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South Dakota Needs More Money for Teachers

  • Jan 11, 2016 | Gail Cole

 How to generate more tax revenue without increasing taxes?

South Dakota lawmakers are trying to figure out how to generate more money for teacher salaries. The final report issued by the state's Blue Ribbon Task Force on Teachers and Students recommended the state have at least $75 million in new ongoing funding for teacher salaries. South Dakota has long suffered from a teacher shortage.

One idea is to increase the state sales tax rate by a half-cent, which would generate the required $75-$85 million annually. However, that proposal doesn’t appear to have much support and would require approval by two-thirds of both the House and Senate.

Another option is to cull some existing sales tax exemptions. Governor Dennis Daugaard (R) may introduce this idea during his upcoming State of the State address. His Fiscal Year 2017 Budget Recommendations contains a long list of current sales and use tax exemptions, which cost the state an estimated $971,003,109 annually.

In 2015, the governor vetoed two pieces of legislation seeking to create new sales tax exemptions: SB 159, An Act to exempt certain amateur sports coaches from sales and use tax; and SB 136, An Act to exclude certain municipal taxes from the gross receipts used to determine the tax liability for customers served by electric cooperatives and electric utilities. His veto message to SB 159 explained his position:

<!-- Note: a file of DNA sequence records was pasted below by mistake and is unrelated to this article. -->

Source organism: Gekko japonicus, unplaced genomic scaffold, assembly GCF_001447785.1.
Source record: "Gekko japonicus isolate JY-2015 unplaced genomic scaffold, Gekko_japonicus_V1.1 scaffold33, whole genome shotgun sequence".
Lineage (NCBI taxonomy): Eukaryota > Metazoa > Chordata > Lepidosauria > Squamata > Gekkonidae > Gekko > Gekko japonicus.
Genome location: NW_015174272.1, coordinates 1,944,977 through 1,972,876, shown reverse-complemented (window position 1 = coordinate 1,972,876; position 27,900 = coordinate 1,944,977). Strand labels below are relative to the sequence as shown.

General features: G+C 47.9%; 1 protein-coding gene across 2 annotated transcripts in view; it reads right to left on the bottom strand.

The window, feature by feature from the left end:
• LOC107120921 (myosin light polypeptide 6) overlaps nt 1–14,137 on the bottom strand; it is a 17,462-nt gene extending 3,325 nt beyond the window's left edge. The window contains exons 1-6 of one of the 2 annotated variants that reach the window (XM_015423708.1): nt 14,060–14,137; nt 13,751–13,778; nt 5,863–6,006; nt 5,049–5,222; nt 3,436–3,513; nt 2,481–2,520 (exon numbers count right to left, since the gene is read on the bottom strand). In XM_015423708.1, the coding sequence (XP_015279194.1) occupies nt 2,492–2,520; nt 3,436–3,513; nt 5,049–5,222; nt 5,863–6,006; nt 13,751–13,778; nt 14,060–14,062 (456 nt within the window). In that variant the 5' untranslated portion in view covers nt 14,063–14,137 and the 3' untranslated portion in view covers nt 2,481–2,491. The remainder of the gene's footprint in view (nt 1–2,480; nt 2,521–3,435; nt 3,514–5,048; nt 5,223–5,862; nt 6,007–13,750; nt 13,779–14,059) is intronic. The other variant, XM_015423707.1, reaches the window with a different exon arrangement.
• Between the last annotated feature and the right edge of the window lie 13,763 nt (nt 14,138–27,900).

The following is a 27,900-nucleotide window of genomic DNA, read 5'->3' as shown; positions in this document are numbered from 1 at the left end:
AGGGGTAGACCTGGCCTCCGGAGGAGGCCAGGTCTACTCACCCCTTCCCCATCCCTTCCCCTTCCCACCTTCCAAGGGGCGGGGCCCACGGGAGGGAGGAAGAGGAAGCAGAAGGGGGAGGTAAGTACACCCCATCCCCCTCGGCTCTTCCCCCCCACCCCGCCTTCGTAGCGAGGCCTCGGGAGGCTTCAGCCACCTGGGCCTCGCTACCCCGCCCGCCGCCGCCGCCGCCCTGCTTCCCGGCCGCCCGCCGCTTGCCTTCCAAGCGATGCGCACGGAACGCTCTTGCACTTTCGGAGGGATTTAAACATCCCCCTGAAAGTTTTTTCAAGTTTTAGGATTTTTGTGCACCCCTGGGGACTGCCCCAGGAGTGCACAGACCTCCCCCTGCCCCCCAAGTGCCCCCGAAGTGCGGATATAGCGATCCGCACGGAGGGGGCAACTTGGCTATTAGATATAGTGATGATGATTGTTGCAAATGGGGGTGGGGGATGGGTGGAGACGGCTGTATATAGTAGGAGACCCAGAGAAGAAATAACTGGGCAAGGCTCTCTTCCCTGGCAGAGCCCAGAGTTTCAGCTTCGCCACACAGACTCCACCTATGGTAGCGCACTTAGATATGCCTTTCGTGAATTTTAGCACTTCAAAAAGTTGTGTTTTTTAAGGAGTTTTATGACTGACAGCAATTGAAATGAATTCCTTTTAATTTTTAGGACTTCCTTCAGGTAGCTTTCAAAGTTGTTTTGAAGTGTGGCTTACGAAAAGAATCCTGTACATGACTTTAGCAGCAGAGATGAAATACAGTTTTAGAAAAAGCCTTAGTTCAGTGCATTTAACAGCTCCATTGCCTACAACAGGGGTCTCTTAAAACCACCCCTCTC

“Exemptions to the sales tax base, such as Senate Bill 159, erode the sales tax base and diminish a steady, reliable source of revenue for our State.  Senate Bill 159’s exemption benefits a select group and could lead to additional exemption requests in the future.  We must resist any attempt to erode the sales tax base and must work to keep the sales tax base as broad, and therefore as stable, as possible.” 

A similar sentiment was expressed in his veto message to SB 136.

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Sales tax rates, rules, and regulations change frequently. Although we hope you'll find this information helpful, this blog is for informational purposes only and does not provide legal or tax advice.
Gail Cole
Avalara Author
Gail Cole
Gail Cole
Avalara Author Gail Cole
Gail began researching and writing about sales tax in 2012 and has been fascinated with it ever since. She has a penchant for uncovering unusual tax facts, and endeavors to make complex sales tax laws more digestible for both experts and laypeople.